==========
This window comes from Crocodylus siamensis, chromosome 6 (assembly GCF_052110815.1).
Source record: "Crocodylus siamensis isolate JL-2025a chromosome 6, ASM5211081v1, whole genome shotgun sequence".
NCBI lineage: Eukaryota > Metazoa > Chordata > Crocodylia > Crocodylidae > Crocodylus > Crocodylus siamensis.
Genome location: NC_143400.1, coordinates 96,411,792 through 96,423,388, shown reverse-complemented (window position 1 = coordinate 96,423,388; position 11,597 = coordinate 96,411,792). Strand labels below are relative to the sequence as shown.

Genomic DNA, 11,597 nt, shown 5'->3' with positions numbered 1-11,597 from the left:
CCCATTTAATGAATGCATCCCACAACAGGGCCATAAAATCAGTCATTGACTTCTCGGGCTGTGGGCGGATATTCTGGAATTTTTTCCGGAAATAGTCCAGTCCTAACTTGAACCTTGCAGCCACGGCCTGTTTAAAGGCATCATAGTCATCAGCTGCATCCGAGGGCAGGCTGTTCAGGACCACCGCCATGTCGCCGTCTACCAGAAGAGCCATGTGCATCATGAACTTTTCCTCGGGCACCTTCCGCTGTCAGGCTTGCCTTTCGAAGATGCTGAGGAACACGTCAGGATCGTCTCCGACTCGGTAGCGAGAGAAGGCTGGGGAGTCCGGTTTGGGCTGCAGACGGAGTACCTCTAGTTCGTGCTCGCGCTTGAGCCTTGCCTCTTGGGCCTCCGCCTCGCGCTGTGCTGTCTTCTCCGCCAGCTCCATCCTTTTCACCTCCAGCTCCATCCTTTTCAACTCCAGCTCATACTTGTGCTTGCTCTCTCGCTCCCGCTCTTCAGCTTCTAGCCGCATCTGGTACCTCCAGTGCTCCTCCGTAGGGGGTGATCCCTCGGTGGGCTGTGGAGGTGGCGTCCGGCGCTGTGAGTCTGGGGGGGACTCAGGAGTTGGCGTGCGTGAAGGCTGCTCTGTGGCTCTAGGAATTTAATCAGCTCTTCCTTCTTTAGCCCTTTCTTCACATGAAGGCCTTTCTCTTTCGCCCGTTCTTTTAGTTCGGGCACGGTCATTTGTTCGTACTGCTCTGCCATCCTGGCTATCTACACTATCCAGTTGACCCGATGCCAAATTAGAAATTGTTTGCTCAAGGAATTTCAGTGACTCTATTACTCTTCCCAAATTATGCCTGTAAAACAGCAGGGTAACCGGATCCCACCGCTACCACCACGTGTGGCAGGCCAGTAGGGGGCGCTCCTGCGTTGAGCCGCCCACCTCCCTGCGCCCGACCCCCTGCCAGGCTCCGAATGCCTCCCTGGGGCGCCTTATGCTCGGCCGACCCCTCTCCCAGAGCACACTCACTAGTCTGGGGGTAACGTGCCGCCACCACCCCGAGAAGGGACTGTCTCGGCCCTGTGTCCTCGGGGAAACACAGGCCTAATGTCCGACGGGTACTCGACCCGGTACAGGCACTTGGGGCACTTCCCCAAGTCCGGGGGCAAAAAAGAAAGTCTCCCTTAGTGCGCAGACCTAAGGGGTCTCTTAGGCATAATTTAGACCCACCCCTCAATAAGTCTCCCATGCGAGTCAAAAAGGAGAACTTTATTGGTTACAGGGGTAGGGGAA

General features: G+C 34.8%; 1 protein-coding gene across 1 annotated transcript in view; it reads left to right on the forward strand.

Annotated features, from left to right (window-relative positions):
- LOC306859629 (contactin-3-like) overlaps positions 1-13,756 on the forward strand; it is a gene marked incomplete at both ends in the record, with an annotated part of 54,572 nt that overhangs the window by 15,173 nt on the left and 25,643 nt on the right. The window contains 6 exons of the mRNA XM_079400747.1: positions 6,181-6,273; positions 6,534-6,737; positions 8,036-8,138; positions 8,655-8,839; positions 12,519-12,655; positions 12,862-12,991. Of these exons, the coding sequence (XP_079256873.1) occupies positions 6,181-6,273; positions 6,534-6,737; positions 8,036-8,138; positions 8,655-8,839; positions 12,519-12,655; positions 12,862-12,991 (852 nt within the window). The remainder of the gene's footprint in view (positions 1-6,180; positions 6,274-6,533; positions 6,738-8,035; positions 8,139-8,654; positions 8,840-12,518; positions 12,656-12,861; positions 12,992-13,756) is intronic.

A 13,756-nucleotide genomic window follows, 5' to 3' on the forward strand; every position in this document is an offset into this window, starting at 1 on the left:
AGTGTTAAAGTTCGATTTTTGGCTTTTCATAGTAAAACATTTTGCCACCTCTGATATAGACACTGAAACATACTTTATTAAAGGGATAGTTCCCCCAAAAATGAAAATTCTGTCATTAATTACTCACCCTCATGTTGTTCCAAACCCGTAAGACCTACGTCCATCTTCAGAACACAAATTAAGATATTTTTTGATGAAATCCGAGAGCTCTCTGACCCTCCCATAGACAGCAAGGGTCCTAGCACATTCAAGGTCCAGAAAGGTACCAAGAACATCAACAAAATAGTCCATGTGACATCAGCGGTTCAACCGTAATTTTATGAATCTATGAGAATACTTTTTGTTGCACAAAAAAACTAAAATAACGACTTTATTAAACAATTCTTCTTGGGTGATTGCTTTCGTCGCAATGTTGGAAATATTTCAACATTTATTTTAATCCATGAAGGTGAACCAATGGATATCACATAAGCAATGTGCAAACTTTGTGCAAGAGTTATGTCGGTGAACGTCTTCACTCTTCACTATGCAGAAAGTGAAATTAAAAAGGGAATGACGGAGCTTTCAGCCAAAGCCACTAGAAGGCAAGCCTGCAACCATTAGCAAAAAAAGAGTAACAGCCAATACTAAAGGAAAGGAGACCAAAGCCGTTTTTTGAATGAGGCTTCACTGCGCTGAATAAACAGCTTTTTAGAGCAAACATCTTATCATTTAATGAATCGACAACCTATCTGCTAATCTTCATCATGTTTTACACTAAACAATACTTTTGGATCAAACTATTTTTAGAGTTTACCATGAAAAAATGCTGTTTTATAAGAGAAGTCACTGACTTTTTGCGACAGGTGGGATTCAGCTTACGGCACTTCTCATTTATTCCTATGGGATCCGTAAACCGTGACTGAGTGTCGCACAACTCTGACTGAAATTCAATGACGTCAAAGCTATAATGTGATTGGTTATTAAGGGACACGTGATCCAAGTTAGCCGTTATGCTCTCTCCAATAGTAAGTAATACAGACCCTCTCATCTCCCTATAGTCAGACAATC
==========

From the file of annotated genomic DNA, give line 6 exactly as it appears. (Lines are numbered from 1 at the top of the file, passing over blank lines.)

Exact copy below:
CCCATTTAATGAATGCATCCCACAACAGGGCCATAAAATCAGTCATTGACTTCTCGGGCTGTGGGCGGATATTCTGGAATTTTTTCCGGAAATAGTCCAGTCCTAACTTGAACCTTGCAGCCACGGCCTGTTTAAAGGCATCATAGTCATCAGCTGCATCCGAGGGCAGGCTGTTCAGGACCACCGCCATGTCGCCGTCTACCAGAAGAGCCATGTGCATCATGAACTTTTCCTCGGGCACCTTCCGCTGTCAGGCTTGCCTTTCGAAGATGCTGAGGAACACGTCAGGATCGTCTCCGACTCGGTAGCGAGAGAAGGCTGGGGAGTCCGGTTTGGGCTGCAGACGGAGTACCTCTAGTTCGTGCTCGCGCTTGAGCCTTGCCTCTTGGGCCTCCGCCTCGCGCTGTGCTGTCTTCTCCGCCAGCTCCATCCTTTTCACCTCCAGCTCCATCCTTTTCAACTCCAGCTCATACTTGTGCTTGCTCTCTCGCTCCCGCTCTTCAGCTTCTAGCCGCATCTGGTACCTCCAGTGCTCCTCCGTAGGGGGTGATCCCTCGGTGGGCTGTGGAGGTGGCGTCCGGCGCTGTGAGTCTGGGGGGGACTCAGGAGTTGGCGTGCGTGAAGGCTGCTCTGTGGCTCTAGGAATTTAATCAGCTCTTCCTTCTTTAGCCCTTTCTTCACATGAAGGCCTTTCTCTTTCGCCCGTTCTTTTAGTTCGGGCACGGTCATTTGTTCGTACTGCTCTGCCATCCTGGCTATCTACACTATCCAGTTGACCCGATGCCAAATTAGAAATTGTTTGCTCAAGGAATTTCAGTGACTCTATTACTCTTCCCAAATTATGCCTGTAAAACAGCAGGGTAACCGGATCCCACCGCTACCACCACGTGTGGCAGGCCAGTAGGGGGCGCTCCTGCGTTGAGCCGCCCACCTCCCTGCGCCCGACCCCCTGCCAGGCTCCGAATGCCTCCCTGGGGCGCCTTATGCTCGGCCGACCCCTCTCCCAGAGCACACTCACTAGTCTGGGGGTAACGTGCCGCCACCACCCCGAGAAGGGACTGTCTCGGCCCTGTGTCCTCGGGGAAACACAGGCCTAATGTCCGACGGGTACTCGACCCGGTACAGGCACTTGGGGCACTTCCCCAAGTCCGGGGGCAAAAAAGAAAGTCTCCCTTAGTGCGCAGACCTAAGGGGTCTCTTAGGCATAATTTAGACCCACCCCTCAATAAGTCTCCCATGCGAGTCAAAAAGGAGAACTTTATTGGTTACAGGGGTAGGGGAA